April 23rd, 2009 | Published in eHealth & Assisted Living
The UK’s Medicines and Healthcare products Regulatory Agency recently published a strategy document on how they intend to connect with patients and public bodies. It’s an eminently sensible thing to do, and when they answered some questions about it they made the equally sensible comment that “these may include using social networking sites, blogs and text messages”. Rather that concentrating on the good sense of their strategy, that line generated the predictable knee jerk reaction from much of the medical press. Conservative as ever, they bridled at yet another attempt to let patients and carers take any part in managing their health. Instead of accepting that there might be something in the announcement, they preferred to puff and pontificate, raking up the standard old muck, such as the claim that 25%of GPs end up treating patients who have bought medicines over the Internet. You get the impression they’d rather prescribe us a sleeping draught than run the risk that we might spend a waking moment with a web browser.
It’s a shame that this reaction is still so prevalent. Social networks and the Internet will never be a replacement for medical care, but they have the ability to play a much greater role in how we live and manage disease. Everyone with an ounce of sense who has looked at the demographics knows that we cannot continue with the current model. We shouldn’t be pouring scorn on social networking, we should be looking carefully to see how it can help our healthcare experience evolve.
It’s unfortunate that the medical media and those they represent seem to be lining up with the Luddite tendency of populist pundits who equate any form of social networking with teenage time wasting. The Internet and Mobile Data are with us. They will change the way that people share and use information. We don’t yet know where that change will start, nor where it will end, but it’s probably going to be analogous to the changes that came with the progression from monastic scribes to printing. Social networks give us the tools – it’s up to the users and communities, not the professions, to work out how to use them.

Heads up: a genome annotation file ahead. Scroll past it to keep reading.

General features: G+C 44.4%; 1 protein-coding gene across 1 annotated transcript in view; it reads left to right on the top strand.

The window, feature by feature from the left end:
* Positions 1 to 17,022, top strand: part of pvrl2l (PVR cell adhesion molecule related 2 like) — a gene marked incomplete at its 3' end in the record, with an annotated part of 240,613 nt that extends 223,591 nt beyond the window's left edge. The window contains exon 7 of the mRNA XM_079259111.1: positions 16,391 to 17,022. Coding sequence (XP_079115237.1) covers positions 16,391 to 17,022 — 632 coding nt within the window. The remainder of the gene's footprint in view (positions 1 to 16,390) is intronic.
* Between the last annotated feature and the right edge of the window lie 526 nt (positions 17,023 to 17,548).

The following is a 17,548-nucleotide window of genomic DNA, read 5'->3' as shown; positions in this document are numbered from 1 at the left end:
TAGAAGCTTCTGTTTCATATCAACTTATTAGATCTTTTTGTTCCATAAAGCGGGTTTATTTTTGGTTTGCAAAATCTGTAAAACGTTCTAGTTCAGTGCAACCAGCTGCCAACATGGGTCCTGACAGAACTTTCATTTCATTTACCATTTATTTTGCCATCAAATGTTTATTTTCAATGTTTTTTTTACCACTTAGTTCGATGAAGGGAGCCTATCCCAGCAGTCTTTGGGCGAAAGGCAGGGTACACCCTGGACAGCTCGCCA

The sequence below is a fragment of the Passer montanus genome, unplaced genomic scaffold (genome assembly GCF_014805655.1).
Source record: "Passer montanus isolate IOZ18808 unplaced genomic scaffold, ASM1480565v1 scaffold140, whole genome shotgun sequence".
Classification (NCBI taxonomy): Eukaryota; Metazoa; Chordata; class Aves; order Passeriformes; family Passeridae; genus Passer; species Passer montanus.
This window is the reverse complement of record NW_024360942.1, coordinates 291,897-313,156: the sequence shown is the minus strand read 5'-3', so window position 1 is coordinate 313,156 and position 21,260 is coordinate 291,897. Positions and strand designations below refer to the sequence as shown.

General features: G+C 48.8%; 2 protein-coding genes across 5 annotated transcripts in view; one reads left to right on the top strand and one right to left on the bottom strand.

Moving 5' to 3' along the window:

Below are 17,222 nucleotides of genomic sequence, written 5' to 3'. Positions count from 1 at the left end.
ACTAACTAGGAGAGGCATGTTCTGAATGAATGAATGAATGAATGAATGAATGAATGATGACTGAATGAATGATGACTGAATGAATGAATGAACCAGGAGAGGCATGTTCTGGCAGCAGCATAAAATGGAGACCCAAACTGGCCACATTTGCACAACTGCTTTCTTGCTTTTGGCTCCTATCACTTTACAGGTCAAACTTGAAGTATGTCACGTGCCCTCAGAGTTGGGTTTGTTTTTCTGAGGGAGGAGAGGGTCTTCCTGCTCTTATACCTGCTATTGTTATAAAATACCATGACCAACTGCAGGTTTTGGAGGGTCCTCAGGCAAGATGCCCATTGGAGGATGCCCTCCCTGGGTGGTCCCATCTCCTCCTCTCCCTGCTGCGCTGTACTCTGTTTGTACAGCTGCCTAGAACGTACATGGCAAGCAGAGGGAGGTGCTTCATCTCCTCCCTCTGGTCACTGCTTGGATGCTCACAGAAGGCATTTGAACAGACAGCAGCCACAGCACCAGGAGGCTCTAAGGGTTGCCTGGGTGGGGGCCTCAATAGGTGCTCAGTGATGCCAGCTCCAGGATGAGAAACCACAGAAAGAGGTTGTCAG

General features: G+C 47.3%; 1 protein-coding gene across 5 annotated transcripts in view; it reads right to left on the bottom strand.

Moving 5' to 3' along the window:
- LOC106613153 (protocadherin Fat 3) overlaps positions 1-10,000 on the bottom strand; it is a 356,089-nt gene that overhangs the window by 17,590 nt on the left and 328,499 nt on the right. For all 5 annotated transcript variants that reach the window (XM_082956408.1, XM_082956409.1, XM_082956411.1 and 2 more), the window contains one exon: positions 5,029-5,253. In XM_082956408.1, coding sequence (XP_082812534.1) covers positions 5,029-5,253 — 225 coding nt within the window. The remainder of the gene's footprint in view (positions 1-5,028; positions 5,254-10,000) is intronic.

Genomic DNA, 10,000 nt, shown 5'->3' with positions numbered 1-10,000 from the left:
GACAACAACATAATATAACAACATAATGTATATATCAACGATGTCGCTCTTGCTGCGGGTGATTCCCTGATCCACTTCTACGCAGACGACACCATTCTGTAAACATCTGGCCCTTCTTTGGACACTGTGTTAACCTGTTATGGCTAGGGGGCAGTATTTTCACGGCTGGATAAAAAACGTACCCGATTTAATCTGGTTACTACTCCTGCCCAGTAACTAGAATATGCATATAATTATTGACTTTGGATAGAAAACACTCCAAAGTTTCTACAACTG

A good example of the power of users to develop social networks is text messaging. They found that they could turn a well hidden, engineering feature in the GSM mobile phone specification into a useful tool. The networks – the professionals in this case, did their best to stop it happening, as they didn’t understand why anyone would want to use it. They belatedly realised they could make money from it and reluctantly embraced it. The resulting SMS service is a technology that has already saved millions of pounds for health services by doing something ss simple as sending patient reminders. We may not be aware what the future developments and benefits may be, but to cultivate a mindset where tweeting equates to birdbrains and bebo appears indistinguishable to buboes is not going to be conducive to progress.
What is important is recognising that the new communication programs and tools that are being developed to enable these new social applications will enable groups of interested individuals to work together to come up with new ideas. It’s a process that’s well described in Clay Shirky’s excellent book – Here Comes Everybody: The Power of Organizing Without Organizations. To précis his argument:
“For the last hundred years big organisational tasks have been taken on by the state. There has been a universal and unspoken supposition that people couldn’t self-assemble; the choice between markets and managed effort assumed that there was no third alternative. Now there is.
Today’s electronic networks are enabling novel forms of collective action , enabling the creation of collaborative groups that are larger and more distributed than at any time in history. The scope of work that can be done by non-institutional groups is a profound challenge to the status quo.”
And that’s why we shouldn’t dismiss initiatives like this. We shouldn’t jump onto every bandwagon that comes along just because it’s new, but we shouldn’t close our minds to them just because they’re adopted by a different generation.
It’s not just the UK that has this problem. In the run-up to the Health 2.0 Conference in Boston this week, Bob Mayes – Senior Advisor on Health Information Technology Issues to AHRQ, warns of the danger of older doctors stifling innovation in the US Health grant system.
It’s important that we don’t embrace this backward looking attitudes. Our current model of healthcare needs to be challenged, because it is not sustainable. The tools that are being developed within the social networking community may be one of best hopes we have for starting that reform. Let us explore how best to use them, not dismiss them out of hand as a pre-judged waste of time.